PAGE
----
PORTLAND, Ore. (KOIN) — The push for social distancing could mean criminal charges for those who don’t follow the rules. Washington Governor Jay Inslee and Attorney General Bob Ferguson held a briefing Monday during which they discussed possible recourse for repeat offenders.
Inslee was somber when he took the podium and opened his address with remarks acknowledging that this week marks the one month anniversary since the first COVID-19 fatality in the state. As of Sunday, 195 people have died from the virus, and the state has tracked more than 5,000 confirmed cases.
The primary focus of his address was to outline a new tiered system of law enforcement response to those who are not in compliance with the governor’s “Stay Home” orders.
“Our focus remains on educating the public while these orders remain in effect, and we don’t know how long that’s going to be,” said Inslee. “And now, working with state regulatory agencies, prosecutors and law enforcement, we are providing clear guidance on how to report violations of this order of compliance so that everyone can help everyone be on this team.”
The first tier consists of local and state authorities responding to complaints made by citizens. Their first priority will be education, to let the offender know they are violating the governor’s orders and how they can comply.
If that warning is not heeded, a second tier involves action from the state, starting with a citation. For businesses, this could also be suspension notices for a variety of permits.
“Including revoking business licenses if that’s what’s necessary to bring these folks into compliance,” said Inslee.
For the third tier, if the first two measures still do not curb the behavior, state authorities are able to refer the complaint to the state attorney general for civil or criminal charges. Violating the orders in place can lead to a misdemeanor charge.
“But, taking people to court is the very last thing that will be considered and should not be necessary under any conditions for folks who really value the health of their loved ones and respect for everyone in our community,” said Inslee.
Watch Gov. Inslee’s remarks:
If you believe that a business is in violation of the order, state officials have created an online form where people can submit complaints for investigation. Inslee stressed that people should not call 911 if they see people gathering in public—they should instead call their local authority’s non-emergency line.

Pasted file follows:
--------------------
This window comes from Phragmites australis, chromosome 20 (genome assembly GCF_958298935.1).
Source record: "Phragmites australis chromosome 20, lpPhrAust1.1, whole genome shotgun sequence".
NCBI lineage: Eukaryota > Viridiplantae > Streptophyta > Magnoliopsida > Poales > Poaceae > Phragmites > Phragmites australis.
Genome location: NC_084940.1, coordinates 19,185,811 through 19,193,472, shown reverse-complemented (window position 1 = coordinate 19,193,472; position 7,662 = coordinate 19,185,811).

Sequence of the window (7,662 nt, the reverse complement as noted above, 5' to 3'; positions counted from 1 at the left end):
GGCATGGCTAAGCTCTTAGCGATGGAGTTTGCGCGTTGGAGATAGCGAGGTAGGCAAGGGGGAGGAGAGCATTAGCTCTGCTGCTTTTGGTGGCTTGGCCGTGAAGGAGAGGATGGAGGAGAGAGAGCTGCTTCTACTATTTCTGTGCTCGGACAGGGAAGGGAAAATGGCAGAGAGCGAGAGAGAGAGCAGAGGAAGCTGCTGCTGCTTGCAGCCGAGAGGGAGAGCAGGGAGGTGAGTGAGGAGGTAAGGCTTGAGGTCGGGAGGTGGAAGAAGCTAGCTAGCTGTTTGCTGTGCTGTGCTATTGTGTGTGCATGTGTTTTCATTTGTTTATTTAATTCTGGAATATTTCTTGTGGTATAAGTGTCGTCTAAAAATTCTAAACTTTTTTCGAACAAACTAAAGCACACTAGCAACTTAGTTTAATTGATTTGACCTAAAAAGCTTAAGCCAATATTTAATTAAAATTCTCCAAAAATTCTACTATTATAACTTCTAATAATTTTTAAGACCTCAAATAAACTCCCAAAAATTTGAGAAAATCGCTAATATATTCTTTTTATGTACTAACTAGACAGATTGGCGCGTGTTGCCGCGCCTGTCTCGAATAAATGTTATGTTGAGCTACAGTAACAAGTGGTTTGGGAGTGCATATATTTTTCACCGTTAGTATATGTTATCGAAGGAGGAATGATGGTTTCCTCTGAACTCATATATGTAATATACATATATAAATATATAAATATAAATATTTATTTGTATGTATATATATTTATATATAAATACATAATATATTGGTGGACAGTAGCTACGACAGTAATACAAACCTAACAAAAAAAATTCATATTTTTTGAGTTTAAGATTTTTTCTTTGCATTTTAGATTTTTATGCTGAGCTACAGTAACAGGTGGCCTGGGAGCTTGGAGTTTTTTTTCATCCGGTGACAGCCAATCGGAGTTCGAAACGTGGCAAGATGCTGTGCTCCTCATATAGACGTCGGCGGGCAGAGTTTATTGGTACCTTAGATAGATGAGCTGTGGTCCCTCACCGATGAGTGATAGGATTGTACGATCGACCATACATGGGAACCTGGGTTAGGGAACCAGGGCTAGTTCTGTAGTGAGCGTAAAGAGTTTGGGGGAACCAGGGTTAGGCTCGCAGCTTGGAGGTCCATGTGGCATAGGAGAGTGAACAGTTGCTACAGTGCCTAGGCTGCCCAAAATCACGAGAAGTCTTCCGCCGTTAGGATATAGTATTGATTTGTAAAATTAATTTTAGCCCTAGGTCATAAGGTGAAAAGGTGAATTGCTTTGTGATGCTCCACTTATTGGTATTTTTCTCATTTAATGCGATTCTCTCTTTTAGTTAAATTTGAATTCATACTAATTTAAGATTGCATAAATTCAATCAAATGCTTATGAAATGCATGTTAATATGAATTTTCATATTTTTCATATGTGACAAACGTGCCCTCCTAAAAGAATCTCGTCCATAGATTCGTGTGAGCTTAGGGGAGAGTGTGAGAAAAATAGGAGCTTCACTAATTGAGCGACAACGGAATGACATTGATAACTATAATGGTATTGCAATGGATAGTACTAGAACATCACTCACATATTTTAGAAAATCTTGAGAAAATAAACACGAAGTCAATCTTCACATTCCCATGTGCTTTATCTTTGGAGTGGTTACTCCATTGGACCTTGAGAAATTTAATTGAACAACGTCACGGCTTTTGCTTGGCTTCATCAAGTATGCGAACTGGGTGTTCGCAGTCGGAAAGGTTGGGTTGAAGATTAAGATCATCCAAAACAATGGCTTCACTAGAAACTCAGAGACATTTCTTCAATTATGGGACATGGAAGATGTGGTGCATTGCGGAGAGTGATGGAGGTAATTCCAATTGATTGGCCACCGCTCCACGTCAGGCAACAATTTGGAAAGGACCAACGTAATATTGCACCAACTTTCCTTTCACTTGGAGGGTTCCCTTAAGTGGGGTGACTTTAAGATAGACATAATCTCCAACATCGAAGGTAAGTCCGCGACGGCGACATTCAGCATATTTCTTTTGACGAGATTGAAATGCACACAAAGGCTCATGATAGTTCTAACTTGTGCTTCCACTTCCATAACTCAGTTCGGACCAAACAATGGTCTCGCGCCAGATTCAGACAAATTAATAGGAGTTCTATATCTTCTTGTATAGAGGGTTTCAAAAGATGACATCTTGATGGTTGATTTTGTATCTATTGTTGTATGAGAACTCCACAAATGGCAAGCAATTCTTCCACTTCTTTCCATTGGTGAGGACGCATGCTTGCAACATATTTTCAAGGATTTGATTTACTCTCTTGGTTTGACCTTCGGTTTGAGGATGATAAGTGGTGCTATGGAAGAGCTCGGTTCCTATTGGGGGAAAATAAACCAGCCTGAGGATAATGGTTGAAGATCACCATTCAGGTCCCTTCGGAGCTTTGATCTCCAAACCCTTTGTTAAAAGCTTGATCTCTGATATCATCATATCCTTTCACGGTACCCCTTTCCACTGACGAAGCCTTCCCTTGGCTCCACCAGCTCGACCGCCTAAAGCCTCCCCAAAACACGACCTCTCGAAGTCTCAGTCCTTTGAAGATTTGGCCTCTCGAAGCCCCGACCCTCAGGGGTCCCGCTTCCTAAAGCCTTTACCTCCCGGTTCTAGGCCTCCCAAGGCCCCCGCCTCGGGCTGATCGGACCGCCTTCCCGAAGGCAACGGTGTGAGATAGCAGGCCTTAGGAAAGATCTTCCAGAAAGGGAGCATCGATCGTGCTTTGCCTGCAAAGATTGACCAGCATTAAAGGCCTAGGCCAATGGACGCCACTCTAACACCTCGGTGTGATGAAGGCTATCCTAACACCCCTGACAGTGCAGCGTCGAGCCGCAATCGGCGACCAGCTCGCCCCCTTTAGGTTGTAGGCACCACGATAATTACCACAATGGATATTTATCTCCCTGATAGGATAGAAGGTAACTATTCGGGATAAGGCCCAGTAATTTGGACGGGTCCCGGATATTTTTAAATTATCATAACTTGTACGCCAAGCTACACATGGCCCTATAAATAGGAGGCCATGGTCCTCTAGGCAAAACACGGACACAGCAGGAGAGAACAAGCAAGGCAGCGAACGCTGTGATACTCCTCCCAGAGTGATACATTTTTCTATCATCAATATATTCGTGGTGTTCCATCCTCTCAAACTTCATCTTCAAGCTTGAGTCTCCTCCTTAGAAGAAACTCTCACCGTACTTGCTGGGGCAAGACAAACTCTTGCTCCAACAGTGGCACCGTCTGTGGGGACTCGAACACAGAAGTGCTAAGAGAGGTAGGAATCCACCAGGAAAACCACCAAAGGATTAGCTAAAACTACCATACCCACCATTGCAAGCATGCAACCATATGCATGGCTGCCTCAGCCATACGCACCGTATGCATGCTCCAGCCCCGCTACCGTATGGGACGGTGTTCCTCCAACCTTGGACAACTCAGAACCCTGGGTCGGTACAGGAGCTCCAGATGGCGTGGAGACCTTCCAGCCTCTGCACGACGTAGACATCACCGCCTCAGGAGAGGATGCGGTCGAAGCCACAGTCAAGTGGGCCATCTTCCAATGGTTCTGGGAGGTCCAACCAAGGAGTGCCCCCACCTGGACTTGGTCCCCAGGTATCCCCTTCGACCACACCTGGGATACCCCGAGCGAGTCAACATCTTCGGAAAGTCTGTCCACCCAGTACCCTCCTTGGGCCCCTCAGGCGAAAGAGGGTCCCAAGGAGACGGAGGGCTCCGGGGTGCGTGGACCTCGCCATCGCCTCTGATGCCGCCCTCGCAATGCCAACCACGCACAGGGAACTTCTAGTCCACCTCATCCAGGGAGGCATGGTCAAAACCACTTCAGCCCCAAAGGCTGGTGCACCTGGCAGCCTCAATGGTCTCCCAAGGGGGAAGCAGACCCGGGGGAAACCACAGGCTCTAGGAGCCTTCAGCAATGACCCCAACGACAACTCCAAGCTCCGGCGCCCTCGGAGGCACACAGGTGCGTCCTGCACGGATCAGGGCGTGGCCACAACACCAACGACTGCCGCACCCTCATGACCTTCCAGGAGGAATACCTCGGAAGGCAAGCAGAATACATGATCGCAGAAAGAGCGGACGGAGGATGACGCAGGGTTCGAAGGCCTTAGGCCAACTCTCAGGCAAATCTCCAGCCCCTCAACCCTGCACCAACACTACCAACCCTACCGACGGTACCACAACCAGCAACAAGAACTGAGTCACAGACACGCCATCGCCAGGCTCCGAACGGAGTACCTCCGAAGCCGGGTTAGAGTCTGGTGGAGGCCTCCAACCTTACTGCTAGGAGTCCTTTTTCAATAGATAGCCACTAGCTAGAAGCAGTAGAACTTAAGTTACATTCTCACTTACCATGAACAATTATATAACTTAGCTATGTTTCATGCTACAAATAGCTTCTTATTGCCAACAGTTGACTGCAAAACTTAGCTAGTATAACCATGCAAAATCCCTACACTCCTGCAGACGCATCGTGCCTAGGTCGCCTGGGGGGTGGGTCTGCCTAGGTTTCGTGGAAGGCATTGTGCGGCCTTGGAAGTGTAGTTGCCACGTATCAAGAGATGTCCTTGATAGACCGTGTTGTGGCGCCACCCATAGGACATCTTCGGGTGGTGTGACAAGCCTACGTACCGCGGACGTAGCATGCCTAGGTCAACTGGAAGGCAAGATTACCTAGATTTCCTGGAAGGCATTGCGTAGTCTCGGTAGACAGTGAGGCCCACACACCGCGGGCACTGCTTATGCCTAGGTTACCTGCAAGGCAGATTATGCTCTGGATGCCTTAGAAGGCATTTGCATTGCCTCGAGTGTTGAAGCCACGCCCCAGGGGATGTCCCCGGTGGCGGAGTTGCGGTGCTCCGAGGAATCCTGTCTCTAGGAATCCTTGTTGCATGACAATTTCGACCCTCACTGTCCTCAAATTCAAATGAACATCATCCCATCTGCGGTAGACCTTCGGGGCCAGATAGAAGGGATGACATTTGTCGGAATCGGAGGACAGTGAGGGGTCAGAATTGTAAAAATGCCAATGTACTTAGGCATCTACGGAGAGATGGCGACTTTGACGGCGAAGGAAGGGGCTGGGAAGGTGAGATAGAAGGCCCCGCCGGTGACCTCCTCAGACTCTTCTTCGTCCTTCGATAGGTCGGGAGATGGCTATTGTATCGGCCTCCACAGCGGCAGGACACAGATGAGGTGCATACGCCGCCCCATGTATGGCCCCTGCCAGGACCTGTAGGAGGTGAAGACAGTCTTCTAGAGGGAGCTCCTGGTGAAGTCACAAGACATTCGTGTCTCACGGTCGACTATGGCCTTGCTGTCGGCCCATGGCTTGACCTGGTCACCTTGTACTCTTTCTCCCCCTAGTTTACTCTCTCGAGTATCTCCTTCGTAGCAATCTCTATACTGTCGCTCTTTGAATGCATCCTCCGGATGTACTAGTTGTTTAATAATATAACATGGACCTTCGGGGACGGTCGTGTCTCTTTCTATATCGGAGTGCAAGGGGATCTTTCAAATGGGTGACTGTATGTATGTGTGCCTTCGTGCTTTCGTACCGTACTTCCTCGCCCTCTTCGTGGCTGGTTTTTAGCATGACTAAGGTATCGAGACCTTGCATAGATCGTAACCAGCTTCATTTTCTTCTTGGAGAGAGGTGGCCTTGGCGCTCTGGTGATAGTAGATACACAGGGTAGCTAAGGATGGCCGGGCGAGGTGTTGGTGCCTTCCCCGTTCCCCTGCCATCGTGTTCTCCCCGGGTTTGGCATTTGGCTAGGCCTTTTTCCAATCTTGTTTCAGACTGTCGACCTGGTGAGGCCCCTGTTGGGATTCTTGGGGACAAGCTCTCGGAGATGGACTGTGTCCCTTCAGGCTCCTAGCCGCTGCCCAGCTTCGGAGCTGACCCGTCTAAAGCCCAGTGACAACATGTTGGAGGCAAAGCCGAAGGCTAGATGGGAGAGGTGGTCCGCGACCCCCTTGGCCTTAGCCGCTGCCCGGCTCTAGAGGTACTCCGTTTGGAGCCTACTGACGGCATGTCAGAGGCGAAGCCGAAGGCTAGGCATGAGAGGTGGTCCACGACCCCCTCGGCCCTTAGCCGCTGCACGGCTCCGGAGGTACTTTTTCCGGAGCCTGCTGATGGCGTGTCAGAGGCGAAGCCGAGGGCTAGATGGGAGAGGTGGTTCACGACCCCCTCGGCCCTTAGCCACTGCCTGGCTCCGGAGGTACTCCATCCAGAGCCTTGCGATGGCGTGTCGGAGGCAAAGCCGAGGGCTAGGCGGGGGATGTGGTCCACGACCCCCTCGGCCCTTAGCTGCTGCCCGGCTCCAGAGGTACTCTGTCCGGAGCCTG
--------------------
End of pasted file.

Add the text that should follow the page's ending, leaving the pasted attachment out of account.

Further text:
“I would like to stress this: these are local decisions. We’re not going to tell local law enforcement how to do their jobs,” said Inslee after outlining the three-tiered model. “We think the best way to help is to provide information, and let the local law enforcement agencies make their decisions.”
Ferguson echoed Inslee’s message when he took the podium.
“Look, we’re all in this together. Our goal is 100% voluntary compliance,” said Ferguson. “We want to be very clear, I don’t want to have to use the powers of my office to hold accountable those who intentionally violate the governor’s emergency orders. But I want to be very clear: if necessary, I will. The reason is simple: lives literally depend upon it.”
Inslee and Ferguson were joined by Washington State Patrol Chief John Batiste, Bellevue Police Chief Steve Mylett and Spokane Police Chief Craig Meidl for the afternoon press briefing.
In the meantime, some cities are setting up their own online systems to report violators. In Bellevue, city spokesperson Meegan Black said residents can download the “My Bellevue” app and drop a pin to report where inappropriate gatherings are happening. Mylett said officers are not currently making arrests, but will patrol those spots where the activity is reported.
“As the officers become available in between high-priority calls, we will go over there,” said Mylett. “Again, our role is to inform and educate.”
Black said Bellevue has received 207 reports of gatherings since the app launched four days ago.
An analysis from researchers at the University of Washington predicts approximately 81,000 people in the United States will die from coronavirus over the next four months. Hospitals and other care facilities across the country could be overwhelmed with patients as soon as the second week of April.
In Washington, the outlook is concerning. Roughly 1,429 Washingtonians will die from COVID-19 by early August, according to the prediction. The deaths are projected to peak at 27 per-day on April 16. Resource use is expected to peak on April 19, and Washington is projected to come up short by nearly 100 ICU beds.